|So, now that we've put eight months worth of riding on a single X01 drivetrain, as well as a countless miles on test bikes that are spec'd with SRAM's lower priced 11 speed group, it's fair to say that we've got a good understanding of how the system performs. The time has shown that it would be quite difficult, maybe even near impossible, to tell the difference between XX1 and X01 in a blind test. ''Lever action is crisp and positive, just as we've come to expect from SRAM, with a very tactile feel to the shifter that leaves no doubt as to what just happened at the back of the bike,'' were our exact words in the May, 2013, review of XX1, and those also ring very true with X01. Shift action feels identical to our thumbs, as does shift speed across the cassette, and reliability has also been up to par. Having said that, we did have an X01 derailleur's clutch fail on a test bike, but our go-to drivetrain for review purposes has given us nary a hint of trouble. Chain retention has been impressive, with just two dropped chains over the last eight months that we put down to excessively muddy conditions and insanely sticky goop that managed to pack into every nook and cranny - we would have likely had to stop to clean out the mud from any drivetrain, it was that bad. The basis for getting the most from both XX1 and X01 will be choosing the correct chain ring to use - be honest with your abilities while picking a chain ring size that makes sense for both how you ride and the terrain that you spend most of their time on. Too big of a ring will result in tired legs, but going too small will have you spinning circles while you go nowhere slowly.|
Given how close XX1 and X01 are when talking details, it's no surprise that the few complaints that we have about the higher priced group are also present with X01. This includes how the X-Sync tooth profile used on both the chain ring and the pulley wheels is prone to picking up more trail debris than a traditional design, and it wasn't uncommon to see more gunk than usual packed onto on both during a wet ride. We also experienced the same odd popping noise that would occur intermittently and only during high torque scenarios, once or twice a ride at most. The sound only occurs when the chain is on the large 42 tooth cog and while powering up a steep incline, something that has us thinking that it's a result of the chain interfacing with the thicker and heavily stepped X-Sync chain ring teeth while at the acute range of the chain line. There were, however, no mechanical issues related to it. While the previous two complaints are minor in the grand scheme of things, we also had issues with the chain staying in time with derailleur's X-Sync upper pulley, and the result of its alternating narrow and wide teeth not meshing with the chain being a rough, grinding feeling through the pedals. The reason for this isn't 100 percent clear, but the size of the gap between the upper pulley and the cassette is likely a factor, as is how a bike's suspension reacts to inputs, but the bottom line is that we had it happen to us on the large majority of both XX1 and X01 equipped machines. It's a quick fix: shifting to a smaller cog and then back up to an easier gear solves the issue in a few seconds, but it's strange nonetheless.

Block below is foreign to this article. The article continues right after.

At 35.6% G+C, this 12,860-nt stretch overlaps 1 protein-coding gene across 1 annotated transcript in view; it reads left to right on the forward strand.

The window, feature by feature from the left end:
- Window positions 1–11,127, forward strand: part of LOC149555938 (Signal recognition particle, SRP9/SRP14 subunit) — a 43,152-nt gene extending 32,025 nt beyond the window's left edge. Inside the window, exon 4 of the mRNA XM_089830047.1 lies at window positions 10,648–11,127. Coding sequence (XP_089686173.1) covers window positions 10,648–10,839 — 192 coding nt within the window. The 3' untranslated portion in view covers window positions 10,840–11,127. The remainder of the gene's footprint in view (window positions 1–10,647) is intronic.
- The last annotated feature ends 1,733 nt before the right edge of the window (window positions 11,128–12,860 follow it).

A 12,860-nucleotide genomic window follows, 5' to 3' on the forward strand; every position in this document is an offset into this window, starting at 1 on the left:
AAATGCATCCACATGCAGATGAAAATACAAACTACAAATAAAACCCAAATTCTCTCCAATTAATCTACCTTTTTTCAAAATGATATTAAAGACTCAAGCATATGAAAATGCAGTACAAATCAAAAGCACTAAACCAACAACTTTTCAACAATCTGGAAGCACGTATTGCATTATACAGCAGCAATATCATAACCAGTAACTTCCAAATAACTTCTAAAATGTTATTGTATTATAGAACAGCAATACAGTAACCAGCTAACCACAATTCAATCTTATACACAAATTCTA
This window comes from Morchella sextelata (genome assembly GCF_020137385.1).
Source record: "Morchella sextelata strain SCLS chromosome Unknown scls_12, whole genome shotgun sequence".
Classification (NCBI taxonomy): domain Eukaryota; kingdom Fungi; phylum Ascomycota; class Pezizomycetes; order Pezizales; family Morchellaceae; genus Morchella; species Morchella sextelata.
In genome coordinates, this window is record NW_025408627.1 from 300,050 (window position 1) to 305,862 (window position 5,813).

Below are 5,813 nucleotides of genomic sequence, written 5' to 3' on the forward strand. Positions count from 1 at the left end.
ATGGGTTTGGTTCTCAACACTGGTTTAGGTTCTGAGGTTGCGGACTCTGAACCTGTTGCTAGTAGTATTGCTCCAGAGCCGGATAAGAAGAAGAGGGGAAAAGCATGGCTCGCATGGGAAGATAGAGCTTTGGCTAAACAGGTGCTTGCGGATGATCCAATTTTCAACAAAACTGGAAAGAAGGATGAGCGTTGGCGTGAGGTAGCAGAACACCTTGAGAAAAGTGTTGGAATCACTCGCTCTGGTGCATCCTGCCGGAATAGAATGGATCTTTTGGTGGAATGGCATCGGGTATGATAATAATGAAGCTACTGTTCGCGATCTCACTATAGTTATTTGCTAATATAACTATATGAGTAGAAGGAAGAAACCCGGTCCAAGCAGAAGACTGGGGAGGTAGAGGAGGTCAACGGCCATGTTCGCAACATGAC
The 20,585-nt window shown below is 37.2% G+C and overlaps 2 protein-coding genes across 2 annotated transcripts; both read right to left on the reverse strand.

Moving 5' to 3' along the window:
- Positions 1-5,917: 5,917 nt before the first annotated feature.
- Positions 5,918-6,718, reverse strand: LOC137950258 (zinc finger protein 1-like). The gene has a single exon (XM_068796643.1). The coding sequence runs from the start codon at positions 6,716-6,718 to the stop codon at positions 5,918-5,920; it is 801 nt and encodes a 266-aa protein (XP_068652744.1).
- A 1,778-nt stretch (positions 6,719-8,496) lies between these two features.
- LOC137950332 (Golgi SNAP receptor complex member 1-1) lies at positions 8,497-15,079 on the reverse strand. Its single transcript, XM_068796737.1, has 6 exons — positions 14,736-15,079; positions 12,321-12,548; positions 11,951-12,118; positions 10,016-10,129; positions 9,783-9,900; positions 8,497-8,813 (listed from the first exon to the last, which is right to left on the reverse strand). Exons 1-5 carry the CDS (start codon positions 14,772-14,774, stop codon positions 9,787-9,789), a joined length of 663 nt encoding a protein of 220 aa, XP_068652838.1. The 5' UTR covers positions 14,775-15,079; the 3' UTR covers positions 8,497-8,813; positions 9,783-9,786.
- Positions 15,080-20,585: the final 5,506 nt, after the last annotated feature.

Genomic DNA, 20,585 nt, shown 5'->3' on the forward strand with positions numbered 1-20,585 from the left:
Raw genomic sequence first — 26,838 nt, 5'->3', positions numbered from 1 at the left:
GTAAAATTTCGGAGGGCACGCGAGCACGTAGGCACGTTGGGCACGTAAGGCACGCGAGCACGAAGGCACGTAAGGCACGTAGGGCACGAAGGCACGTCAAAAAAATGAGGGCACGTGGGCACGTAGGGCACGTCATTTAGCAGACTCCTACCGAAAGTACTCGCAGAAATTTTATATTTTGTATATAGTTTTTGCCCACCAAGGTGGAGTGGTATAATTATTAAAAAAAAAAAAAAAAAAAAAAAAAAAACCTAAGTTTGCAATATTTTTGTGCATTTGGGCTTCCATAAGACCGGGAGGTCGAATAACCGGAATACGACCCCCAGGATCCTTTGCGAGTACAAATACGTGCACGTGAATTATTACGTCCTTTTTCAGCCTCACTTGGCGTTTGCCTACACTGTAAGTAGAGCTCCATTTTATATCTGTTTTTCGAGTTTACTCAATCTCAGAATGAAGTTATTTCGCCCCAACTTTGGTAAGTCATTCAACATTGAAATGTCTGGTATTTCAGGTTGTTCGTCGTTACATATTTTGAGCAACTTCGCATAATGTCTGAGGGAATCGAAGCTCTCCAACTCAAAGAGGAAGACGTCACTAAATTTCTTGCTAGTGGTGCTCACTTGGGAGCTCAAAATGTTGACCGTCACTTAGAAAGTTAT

SRAM's 11 speed XX1 and X01 groups are, as of right, the only purpose built single chain ring groups on the market, and the two drivetrains do a lot of things very well. As we talked about above, it's vital to choose the chain ring that best suits your fitness, terrain, and riding style, and doing that will allow you to climb and descend pretty much anything with ease. The bottom line is that X01 works every bit as well as XX1, and while it might only appear to be only marginally less expensive on paper, you have to remember that the newest 11 speed group is really intended to save money at the manufacturing level, which is then hopefully passed on to the consumer in the form of either a lower price tag on the complete bike or add-ons like a dropper seat post or nicer wheels.- Mike Levy
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